We're Like Swiggy, Only Deliver Drugs, e-Pharmacies Tell Delhi High Court
The e-pharmacies said just like Swiggy does not require a restaurant licence to deliver food, they do not require any licence to deliver medicines to customers who purchase drugs online.
File photo of Delhi High Court (Picture courtesy: Getty Images)
New Delhi: E-pharmacies on Thursday told the Delhi High Court that they do not require a licence for online sale of drugs and prescription medicines as they do not sell them, instead they are only delivering the medications akin to food-delivery app Swiggy.
The e-pharmacies told a bench of Chief Justice DN Patel and Justice C Hari Shankar that just like Swiggy does not require a restaurant licence to deliver food, they do not require any licence to deliver medicines to customers who purchase drugs online.
The submission came during hearing of a plea seeking contempt action against the e-pharmacies for continuing to sell drugs online despite a high court order staying such activity. The petition also seeks contempt action against the central government for allegedly not taking any action against the defaulting e-pharmacies.
The Centre, in its defence, told the court that framing of rules to regulate e-pharmacies was under consideration and consultations were being held with all the stakeholders.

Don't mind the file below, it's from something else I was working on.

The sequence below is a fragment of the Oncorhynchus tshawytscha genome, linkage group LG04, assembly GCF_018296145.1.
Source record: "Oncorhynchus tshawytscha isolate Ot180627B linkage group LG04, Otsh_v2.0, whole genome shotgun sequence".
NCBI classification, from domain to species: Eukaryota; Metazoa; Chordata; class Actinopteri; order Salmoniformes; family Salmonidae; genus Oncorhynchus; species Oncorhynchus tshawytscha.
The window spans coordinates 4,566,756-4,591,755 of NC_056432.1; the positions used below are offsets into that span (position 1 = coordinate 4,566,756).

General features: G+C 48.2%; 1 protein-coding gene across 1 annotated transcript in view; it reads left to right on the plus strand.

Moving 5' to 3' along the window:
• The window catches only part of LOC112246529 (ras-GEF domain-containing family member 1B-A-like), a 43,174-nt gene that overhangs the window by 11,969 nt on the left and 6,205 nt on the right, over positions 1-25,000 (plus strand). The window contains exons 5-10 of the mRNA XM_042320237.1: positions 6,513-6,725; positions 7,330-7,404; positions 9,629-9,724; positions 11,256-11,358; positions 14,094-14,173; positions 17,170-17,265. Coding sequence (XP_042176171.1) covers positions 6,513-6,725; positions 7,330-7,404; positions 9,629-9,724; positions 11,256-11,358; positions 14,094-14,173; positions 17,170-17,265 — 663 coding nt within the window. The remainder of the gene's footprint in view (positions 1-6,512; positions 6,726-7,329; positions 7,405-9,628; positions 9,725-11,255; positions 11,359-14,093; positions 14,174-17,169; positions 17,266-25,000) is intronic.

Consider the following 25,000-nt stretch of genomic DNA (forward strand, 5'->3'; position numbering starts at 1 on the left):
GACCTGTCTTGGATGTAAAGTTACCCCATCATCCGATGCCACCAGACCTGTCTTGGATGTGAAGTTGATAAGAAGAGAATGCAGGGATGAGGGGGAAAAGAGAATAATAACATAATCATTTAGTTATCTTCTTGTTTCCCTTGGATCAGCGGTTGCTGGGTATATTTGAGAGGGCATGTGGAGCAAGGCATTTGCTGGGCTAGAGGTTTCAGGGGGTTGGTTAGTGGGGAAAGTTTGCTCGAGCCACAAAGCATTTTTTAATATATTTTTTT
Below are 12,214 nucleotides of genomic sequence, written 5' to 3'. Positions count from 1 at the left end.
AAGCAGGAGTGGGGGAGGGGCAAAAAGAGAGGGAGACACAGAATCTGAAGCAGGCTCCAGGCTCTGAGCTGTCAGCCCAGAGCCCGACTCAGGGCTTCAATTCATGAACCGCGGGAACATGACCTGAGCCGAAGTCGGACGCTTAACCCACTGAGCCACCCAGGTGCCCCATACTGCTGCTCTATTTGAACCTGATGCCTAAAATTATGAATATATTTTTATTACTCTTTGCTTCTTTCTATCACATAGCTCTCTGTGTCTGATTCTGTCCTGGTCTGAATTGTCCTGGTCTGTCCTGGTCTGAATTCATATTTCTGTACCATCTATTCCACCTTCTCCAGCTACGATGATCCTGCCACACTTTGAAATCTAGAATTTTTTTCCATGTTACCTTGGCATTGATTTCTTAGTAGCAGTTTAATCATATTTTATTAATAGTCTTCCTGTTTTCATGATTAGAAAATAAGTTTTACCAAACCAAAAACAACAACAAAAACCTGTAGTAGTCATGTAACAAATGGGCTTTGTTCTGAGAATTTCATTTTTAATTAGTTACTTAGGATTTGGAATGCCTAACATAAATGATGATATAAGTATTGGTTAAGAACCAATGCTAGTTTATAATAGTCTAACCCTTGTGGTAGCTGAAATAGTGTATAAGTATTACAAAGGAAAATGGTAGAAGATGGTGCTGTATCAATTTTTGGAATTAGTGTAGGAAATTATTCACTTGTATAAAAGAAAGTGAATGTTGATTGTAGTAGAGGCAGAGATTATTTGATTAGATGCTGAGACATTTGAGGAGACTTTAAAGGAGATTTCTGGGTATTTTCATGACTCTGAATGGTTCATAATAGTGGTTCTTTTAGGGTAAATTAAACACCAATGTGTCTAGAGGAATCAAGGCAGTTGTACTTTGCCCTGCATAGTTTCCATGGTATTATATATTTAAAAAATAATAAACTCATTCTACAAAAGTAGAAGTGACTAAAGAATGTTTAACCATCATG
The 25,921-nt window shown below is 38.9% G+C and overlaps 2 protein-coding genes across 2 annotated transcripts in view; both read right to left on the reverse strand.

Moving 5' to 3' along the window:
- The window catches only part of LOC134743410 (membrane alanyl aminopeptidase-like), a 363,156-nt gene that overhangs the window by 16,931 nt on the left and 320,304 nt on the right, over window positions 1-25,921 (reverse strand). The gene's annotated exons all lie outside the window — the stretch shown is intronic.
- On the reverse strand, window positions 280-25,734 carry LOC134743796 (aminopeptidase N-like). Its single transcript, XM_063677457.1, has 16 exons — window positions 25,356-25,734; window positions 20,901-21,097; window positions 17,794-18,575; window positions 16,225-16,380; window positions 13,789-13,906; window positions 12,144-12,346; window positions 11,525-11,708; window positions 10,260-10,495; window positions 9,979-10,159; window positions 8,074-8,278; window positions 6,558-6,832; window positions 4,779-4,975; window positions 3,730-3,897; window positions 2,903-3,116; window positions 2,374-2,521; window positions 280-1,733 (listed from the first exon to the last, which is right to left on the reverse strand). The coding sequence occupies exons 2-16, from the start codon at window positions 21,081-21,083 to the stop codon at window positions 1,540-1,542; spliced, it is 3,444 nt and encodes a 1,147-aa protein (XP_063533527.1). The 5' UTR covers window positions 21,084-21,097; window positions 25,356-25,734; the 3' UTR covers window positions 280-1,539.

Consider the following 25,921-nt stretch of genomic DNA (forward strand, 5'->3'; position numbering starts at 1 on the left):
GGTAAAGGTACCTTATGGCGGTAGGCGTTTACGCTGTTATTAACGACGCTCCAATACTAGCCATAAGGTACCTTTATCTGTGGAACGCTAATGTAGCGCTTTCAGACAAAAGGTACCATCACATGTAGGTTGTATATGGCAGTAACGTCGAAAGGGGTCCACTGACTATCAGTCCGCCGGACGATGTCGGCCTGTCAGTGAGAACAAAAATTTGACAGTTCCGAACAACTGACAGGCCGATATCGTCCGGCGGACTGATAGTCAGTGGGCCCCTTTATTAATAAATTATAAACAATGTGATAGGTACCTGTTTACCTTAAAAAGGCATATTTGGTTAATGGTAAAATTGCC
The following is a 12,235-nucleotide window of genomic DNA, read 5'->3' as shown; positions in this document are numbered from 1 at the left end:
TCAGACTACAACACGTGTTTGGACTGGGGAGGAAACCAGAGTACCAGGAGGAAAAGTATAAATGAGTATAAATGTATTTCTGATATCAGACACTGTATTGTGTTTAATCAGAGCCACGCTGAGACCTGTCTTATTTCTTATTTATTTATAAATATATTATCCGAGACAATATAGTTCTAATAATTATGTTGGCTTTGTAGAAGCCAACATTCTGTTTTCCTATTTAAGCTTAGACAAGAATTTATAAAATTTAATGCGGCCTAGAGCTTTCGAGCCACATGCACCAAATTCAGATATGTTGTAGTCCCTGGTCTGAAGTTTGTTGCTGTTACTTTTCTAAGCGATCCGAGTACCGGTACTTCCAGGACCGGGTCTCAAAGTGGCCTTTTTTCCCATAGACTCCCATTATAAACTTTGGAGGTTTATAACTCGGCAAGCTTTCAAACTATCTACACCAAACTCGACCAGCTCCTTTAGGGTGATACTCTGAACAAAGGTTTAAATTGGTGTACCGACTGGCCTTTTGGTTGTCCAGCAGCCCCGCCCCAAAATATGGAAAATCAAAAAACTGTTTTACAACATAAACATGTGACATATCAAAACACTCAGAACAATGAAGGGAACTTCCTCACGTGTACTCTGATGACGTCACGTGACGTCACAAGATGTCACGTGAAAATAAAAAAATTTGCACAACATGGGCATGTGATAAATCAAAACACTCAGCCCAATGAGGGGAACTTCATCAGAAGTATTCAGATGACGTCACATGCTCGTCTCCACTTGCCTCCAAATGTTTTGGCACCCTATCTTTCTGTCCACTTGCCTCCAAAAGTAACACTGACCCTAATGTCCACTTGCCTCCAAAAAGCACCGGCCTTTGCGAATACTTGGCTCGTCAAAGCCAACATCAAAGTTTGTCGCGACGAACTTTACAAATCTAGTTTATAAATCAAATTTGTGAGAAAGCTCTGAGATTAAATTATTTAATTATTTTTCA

Several of the e-pharmacy companies and the Centre also sought time to file their response to the contempt plea. Subsequently, the bench granted them time till September 24, the next date of hearing.
The contempt plea was filed by Zaheer Ahmed who had earlier moved a PIL seeking a ban on "illegal" sale of drugs online. The high court had earlier stayed the sale of drugs and prescription medicines by online pharmacies while hearing Ahmed's PIL.
In his earlier petition, he has said that the online illegal sale of medicines would lead to a drug epidemic, drug abuse and misutilisation of habit forming and addictive drugs.
The PIL has said that since there was no mechanism to control the sale of medicines online, this puts health and lives of people at a high risk and affects their right to a safe and healthy life under Article 21 of the Constitution.
"Online pharmacies are operating without a drug licence and cannot be regulated in the present regime. Unregulated and unlicensed sale of medicines will increase risk of spurious, misbranded and sub-standard drugs being sold," the plea has said.
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